Fireworks Safety Tips for a Happy 4th of July!

I have this friend- let’s call her Sally. Sally had a huge 4th of July party at her house years and years ago- it was awesome. There was a whole pig roast, there was a big pool with water games, there was a slip and slide, tons of food and beer, and there were fireworks. Lots of fireworks. Here are a few quick stats on fireworks:

  • There are on average 230 fireworks-related injuries on July 4*
  • About 9,300 serious injuries were reported in hospital emergency rooms throughout the United States last year**
  • There were an estimated 20,000 fires started by fireworks last year**

If you’re planning to host a Fourth of July party that involves dazzling your friends and neighbors with fireworks, do a bit of research. First of all, make certain you are obeying local laws. Fireworks are not legal in every state. And yes my friends, sparklers ARE fireworks in many states. Secondly, be aware what your home insurance policy covers in the event of a fireworks-related accident. Finally, be sure to follow fireworks safety guidelines.

fireworks safety

For example, if you accidentally injure your neighbor while setting off your fireworks, your home insurance policy should pay for medical expenses. However, this does not apply if you caused the accident intentionally. But coverage limits for medical expenses are usually fairly low- depending on the policy, they might be as low as $1,000 to $5,000. This coverage also typically kicks in if your injured neighbor or friend doesn’t have health insurance and seeks to recover his/her medical costs from you.

If your neighbor sues you to recover medical costs, or if you damaged his house, this is when an important part of your home insurance policy kicks in: Your insurance company will generally pay for your legal defense. However, if you burn yourself setting off fireworks, you won’t be covered by your home insurance (another reason to carefully follow fireworks safety guidelines).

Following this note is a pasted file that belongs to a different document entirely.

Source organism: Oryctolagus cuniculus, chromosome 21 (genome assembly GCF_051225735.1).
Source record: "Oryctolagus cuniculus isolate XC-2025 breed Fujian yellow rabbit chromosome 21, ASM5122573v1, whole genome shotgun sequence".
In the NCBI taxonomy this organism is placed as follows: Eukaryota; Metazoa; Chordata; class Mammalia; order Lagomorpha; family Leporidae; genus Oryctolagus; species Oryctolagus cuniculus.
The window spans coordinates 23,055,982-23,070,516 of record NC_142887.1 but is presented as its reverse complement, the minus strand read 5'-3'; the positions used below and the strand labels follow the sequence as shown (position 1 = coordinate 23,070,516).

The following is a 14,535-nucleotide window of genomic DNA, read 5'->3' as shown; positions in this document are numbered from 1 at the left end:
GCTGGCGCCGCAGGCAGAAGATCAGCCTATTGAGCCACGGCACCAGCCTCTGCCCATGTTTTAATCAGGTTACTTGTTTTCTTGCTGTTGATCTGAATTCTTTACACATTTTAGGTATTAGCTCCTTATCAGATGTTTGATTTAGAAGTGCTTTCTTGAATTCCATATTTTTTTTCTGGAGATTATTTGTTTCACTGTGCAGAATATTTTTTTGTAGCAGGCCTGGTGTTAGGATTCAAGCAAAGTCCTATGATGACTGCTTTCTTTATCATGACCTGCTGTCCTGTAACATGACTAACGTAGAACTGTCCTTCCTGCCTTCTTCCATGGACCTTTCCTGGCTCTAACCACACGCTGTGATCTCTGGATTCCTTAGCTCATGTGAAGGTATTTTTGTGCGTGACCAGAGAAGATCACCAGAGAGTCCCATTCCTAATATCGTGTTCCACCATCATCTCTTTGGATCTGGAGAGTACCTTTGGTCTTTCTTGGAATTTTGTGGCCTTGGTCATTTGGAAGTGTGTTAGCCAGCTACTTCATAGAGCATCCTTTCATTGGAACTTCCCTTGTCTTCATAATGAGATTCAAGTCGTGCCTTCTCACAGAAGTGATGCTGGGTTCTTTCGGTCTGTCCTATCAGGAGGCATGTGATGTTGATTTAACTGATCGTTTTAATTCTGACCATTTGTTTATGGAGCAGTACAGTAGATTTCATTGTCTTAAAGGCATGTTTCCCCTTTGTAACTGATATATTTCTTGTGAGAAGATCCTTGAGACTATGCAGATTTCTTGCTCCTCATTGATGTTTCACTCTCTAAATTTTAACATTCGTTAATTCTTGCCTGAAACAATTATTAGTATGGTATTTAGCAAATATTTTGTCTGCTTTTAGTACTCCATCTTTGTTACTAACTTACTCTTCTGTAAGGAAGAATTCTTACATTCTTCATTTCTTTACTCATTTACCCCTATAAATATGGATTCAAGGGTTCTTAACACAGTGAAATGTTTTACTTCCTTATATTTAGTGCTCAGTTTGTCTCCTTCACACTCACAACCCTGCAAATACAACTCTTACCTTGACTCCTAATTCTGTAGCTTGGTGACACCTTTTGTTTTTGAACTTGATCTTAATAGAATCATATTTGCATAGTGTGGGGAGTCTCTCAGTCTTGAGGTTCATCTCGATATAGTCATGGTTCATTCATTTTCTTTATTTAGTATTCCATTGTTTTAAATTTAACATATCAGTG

Burning down the house

What happens if your house burns down as a result of fireworks? Again, as long as it wasn’t intentional, you’re covered for any property damage you may have caused.

However, if possessing or setting off fireworks is illegal in your state, your insurance company may not cover the cost of any damage or injury. Insurance doesn’t cover damage resulting from illegal acts.

If you are manufacturing fireworks in your home and there’s an accident that injures someone, or causes property damage, you’re out of luck. Just stop doing it- stop now.

Fireworks safety tips

fireworks safety

If you plan your own pyrotechnics display, here are a few safety tips from the National Council on Fireworks Safety, American Pyrotechnics and the Insurance Information Institute.

  • Obey the law. Don’t use fireworks that are illegal in your state.
  • Keep your pets away from fireworks. Pets have sensitive hearing and the noise can hurt them.
  • Keep fireworks away from children. Every year children lose fingers in fireworks accidents, and even sparklers burn at up to 2,000 degrees, making them extremely dangerous for children.
  • Safety first. Be sure other adults and children are out of range before lighting fireworks. Never throw or point fireworks at others.
  • Always read and follow the directions for fireworks carefully.
  • Use fireworks outdoors only.
  • Use a flat, hard surface like a driveway. Also avoid lighting fireworks on grass or in containers.
  • Use an open area. An open area will present far fewer fire hazards. Keep children at least 30 feet away from where you are lighting the fireworks. Explain to children that fireworks are not toys and can cause the loss of fingers or hands.
  • Take it slow. Light only one at a time.
  • Wear eye protection. Don’t put any body part near a lit firework.
  • Don’t use malfunctioning items. Never attempt to relight a “dud.”
  • Have water close by. Have a fire extinguisher, hose, or bucket of water handy for emergencies. Drop used fireworks into a bucket of water.
  • Alcohol and fireworks do not mix. Have a “designated shooter.”

**US Consumer Safety Product Commission report

**2016 report from the National Council on Firework Safety

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